Furthermore in placing advanced academic classes into all our students’ schedules all we have really done is replace classes many kids might need with classes many will never use. We have practically eliminated the teaching of trades, skills and the arts, classes’ kids may need if they don’t intend go to college or if they do are more interested in liberal arts subjects. Furthermore I imagine like the vast majority of you don’t, I don’t use algebra in my daily life. What I learned in college I learned to pass the class and then promptly forgot. I am not saying algebra and other classes don’t have their place, I am saying let’s find a realistic way to work them into the average kids schedule and then make sure they learn the material instead of passing them along with our fingers crossed hoping that down the roads some miraculous connection will be made.

When I was in High school, coincidently enough the same school I teach at now, I took general math II as a junior and no math as a senior. Not once in my whole public education career did I take an algebra class, yet somehow I went on to attain multiple degrees. As I look back now do you know what class I wish I would have taken, the one that would have helped me most as an adult and was there for me to take had I chosen to? Well it’s certainly not algebra II, it’s typing. I have no idea when was the last time I used an algebraic formula to help me in my everyday life or even would have helped me out, but I am required to type almost daily. Lets talk to the kids and find out there plans and then plan their schedules accordingly.

There is nothing wrong with having rigorous standards but shouldn’t they be relevant to the future of our children and shouldn’t we require our children to master the material instead of doing barely enough, or in the case of the Gentlemen’s C, just be pushed along just so we as a district can say look at us, look at us, see how advanced our classes our. It’s almost like we as a district are more interested in the quantity of classes being taken by our students rather than the quality.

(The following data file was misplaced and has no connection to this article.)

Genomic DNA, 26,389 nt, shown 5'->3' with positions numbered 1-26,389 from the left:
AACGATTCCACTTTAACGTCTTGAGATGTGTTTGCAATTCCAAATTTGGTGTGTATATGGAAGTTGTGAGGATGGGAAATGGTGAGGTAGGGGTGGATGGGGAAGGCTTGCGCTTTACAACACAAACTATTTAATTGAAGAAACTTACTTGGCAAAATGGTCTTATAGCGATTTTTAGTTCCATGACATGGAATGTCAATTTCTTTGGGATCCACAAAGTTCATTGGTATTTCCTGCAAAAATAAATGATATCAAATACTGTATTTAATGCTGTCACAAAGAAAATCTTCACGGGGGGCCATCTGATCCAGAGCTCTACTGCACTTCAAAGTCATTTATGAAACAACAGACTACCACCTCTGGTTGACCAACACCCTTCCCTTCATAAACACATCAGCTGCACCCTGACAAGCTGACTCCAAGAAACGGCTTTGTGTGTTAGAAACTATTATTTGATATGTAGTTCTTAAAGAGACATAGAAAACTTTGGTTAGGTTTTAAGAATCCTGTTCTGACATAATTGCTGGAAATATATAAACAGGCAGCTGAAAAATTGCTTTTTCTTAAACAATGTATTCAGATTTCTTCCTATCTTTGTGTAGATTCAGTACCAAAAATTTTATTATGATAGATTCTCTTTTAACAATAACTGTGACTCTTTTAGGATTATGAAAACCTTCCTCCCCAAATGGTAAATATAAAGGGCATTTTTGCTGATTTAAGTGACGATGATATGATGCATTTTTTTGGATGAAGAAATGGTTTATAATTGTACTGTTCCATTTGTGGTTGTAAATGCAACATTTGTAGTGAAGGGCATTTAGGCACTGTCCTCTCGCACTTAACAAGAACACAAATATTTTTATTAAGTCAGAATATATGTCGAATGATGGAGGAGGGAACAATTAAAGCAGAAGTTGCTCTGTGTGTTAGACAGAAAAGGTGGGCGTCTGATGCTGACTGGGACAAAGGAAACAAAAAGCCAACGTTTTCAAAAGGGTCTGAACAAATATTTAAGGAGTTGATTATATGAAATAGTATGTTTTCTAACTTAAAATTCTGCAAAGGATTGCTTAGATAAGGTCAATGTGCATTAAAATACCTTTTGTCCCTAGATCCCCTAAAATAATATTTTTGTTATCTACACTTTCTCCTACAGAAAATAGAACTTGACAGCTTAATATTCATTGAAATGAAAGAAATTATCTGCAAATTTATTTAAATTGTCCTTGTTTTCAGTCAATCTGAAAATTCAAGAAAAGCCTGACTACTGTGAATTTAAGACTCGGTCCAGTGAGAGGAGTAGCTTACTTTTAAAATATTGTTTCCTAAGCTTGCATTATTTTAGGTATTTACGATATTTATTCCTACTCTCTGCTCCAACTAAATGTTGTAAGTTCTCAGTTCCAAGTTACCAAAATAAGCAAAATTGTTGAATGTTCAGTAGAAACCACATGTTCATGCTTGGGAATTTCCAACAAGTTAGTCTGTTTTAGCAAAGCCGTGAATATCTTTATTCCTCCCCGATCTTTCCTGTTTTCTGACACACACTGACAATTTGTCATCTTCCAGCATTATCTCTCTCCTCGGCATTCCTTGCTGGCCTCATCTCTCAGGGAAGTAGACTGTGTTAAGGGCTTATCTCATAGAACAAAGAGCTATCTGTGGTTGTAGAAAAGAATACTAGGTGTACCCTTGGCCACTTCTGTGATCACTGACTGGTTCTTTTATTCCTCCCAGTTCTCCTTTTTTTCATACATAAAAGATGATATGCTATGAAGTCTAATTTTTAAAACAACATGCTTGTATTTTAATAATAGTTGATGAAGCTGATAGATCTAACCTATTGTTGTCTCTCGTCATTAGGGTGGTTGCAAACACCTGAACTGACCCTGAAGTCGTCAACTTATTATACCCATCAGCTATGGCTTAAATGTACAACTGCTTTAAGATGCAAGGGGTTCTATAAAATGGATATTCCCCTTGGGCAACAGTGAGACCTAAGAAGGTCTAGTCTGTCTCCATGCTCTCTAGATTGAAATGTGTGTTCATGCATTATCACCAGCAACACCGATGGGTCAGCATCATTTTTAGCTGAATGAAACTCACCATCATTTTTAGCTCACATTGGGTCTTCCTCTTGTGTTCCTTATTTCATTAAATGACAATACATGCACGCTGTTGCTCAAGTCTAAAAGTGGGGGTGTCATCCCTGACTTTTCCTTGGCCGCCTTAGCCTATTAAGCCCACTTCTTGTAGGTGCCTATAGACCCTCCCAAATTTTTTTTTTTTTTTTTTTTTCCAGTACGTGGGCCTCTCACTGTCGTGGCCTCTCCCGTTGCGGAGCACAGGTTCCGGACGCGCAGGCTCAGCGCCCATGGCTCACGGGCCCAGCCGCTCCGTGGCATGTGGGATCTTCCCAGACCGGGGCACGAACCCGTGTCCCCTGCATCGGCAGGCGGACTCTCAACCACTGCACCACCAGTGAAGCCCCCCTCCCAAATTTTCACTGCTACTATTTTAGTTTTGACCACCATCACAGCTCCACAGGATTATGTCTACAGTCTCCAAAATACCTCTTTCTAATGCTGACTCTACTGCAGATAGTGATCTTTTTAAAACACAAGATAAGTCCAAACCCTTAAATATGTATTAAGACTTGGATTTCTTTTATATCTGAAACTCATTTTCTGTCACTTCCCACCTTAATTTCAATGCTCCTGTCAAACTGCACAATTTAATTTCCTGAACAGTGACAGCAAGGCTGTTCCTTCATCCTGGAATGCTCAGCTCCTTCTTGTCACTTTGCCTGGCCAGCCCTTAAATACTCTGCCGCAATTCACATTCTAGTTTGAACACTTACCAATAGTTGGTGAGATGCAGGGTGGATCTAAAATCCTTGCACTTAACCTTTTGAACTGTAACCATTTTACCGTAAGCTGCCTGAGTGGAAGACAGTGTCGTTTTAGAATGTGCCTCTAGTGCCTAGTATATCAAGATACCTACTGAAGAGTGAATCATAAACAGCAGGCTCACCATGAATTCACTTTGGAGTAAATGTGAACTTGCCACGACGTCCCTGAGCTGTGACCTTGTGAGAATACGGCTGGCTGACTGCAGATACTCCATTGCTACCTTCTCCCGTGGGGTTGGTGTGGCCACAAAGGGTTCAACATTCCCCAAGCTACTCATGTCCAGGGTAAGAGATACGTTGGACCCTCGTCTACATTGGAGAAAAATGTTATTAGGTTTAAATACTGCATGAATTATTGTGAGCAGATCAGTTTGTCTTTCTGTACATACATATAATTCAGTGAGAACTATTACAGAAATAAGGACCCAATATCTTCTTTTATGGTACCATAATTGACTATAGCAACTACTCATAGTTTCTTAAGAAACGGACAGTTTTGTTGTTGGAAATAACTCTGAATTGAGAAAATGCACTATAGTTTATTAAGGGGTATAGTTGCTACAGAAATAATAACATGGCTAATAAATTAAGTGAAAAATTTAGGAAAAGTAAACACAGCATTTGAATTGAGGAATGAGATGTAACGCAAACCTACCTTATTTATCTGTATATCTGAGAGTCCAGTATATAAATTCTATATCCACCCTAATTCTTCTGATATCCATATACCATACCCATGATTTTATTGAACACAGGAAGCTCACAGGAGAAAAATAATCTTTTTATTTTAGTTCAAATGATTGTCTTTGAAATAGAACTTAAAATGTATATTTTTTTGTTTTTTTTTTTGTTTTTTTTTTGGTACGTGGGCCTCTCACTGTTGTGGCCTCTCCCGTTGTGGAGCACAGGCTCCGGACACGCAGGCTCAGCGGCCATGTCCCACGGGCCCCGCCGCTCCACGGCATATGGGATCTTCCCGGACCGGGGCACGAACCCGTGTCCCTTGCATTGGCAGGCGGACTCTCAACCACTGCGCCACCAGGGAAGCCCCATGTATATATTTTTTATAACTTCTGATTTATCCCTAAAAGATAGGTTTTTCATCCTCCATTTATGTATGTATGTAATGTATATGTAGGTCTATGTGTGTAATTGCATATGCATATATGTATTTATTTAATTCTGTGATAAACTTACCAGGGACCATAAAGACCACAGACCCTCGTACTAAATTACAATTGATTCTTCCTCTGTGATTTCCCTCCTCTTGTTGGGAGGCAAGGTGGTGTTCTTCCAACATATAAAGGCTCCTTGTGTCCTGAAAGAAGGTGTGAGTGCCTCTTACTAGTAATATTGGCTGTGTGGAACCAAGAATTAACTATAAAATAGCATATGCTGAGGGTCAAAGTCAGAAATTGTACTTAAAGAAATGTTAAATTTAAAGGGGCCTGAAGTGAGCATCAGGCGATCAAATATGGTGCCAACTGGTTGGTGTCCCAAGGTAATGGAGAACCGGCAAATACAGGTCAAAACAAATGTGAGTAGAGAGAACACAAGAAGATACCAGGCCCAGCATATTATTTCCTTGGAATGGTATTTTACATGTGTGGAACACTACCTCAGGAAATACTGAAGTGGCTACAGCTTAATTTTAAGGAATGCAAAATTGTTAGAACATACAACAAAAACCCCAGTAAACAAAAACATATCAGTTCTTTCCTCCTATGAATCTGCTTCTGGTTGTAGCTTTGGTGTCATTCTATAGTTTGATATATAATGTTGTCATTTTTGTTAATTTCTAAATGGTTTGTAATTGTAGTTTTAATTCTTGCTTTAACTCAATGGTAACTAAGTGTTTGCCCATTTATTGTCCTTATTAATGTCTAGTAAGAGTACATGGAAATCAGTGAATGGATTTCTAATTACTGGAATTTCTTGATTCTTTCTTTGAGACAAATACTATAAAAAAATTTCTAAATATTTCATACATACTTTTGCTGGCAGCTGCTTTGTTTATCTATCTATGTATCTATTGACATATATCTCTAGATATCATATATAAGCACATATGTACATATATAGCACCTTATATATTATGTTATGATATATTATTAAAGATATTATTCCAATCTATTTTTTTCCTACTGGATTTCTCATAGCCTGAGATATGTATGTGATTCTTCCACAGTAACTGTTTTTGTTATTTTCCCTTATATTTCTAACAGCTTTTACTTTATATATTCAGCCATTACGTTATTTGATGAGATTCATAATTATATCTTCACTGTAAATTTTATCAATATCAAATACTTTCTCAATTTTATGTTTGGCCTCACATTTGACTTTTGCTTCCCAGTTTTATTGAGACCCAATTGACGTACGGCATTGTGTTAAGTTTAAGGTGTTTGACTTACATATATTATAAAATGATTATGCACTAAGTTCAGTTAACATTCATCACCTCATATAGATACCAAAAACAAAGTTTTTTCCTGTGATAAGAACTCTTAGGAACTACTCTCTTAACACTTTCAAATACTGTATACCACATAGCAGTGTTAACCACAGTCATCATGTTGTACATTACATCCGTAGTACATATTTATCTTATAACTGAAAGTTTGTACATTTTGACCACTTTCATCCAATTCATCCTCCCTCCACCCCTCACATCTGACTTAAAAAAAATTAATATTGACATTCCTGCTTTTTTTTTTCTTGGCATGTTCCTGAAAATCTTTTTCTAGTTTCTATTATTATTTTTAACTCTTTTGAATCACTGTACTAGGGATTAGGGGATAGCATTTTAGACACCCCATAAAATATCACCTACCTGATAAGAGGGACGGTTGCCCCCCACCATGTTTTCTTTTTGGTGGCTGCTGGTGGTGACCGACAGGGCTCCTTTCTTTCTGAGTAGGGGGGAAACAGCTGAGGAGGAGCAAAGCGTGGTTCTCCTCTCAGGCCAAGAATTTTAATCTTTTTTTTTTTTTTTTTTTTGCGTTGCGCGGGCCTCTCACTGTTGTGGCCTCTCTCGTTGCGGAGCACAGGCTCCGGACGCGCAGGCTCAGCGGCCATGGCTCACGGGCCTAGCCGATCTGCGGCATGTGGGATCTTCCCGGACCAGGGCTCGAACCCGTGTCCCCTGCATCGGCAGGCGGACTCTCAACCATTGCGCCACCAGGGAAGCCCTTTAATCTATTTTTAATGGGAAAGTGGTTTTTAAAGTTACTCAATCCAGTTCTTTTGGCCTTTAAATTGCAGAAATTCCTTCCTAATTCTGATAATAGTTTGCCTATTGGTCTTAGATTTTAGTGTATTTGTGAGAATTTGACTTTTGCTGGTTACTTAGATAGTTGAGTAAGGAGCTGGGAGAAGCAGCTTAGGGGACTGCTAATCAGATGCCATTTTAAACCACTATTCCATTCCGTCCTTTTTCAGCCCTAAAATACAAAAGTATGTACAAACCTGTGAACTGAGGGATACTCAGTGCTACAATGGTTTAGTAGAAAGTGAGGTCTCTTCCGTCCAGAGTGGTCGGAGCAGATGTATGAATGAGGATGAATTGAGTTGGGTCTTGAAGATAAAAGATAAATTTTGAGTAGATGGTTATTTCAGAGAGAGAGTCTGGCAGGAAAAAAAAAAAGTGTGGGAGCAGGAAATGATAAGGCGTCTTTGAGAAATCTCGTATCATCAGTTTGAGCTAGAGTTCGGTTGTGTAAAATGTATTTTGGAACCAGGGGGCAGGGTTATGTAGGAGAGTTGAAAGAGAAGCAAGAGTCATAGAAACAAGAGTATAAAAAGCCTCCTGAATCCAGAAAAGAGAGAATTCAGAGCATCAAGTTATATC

In my humble opinion, the county’s main goal isn’t helping all our kids to be successful, but rather it is for the district to appear to be successful (they take every opportunity to tout how we are a B district). They are forcing, with subtle pressures and threats and extra hoops that teachers have to jump through, teachers to pass children who shouldn’t be passed along. We worry so much about our graduation rates and our math and science standings in the world that we have lost sight of the true purpose of what a public k-12 education should be about and that’s to prepare children to be productive citizens once they graduate, whether that sees them continue their education or enter the job market. Instead for many all we are doing is graduating them, and doing so ill prepared or either.

If the county is interested in being honest with its grading scale it should change it and add the gentlemen’s C. I can see it now. A, for excellent, B for good, C for average, GC for I was afraid I would get fired if I failed another kid or this kid at least tries hard, D for below average and F for failing. The gentlemen’s C will at least give the kid’s next teacher and society in general a heads up on what they can expect, which sadly in many cases won’t be very much .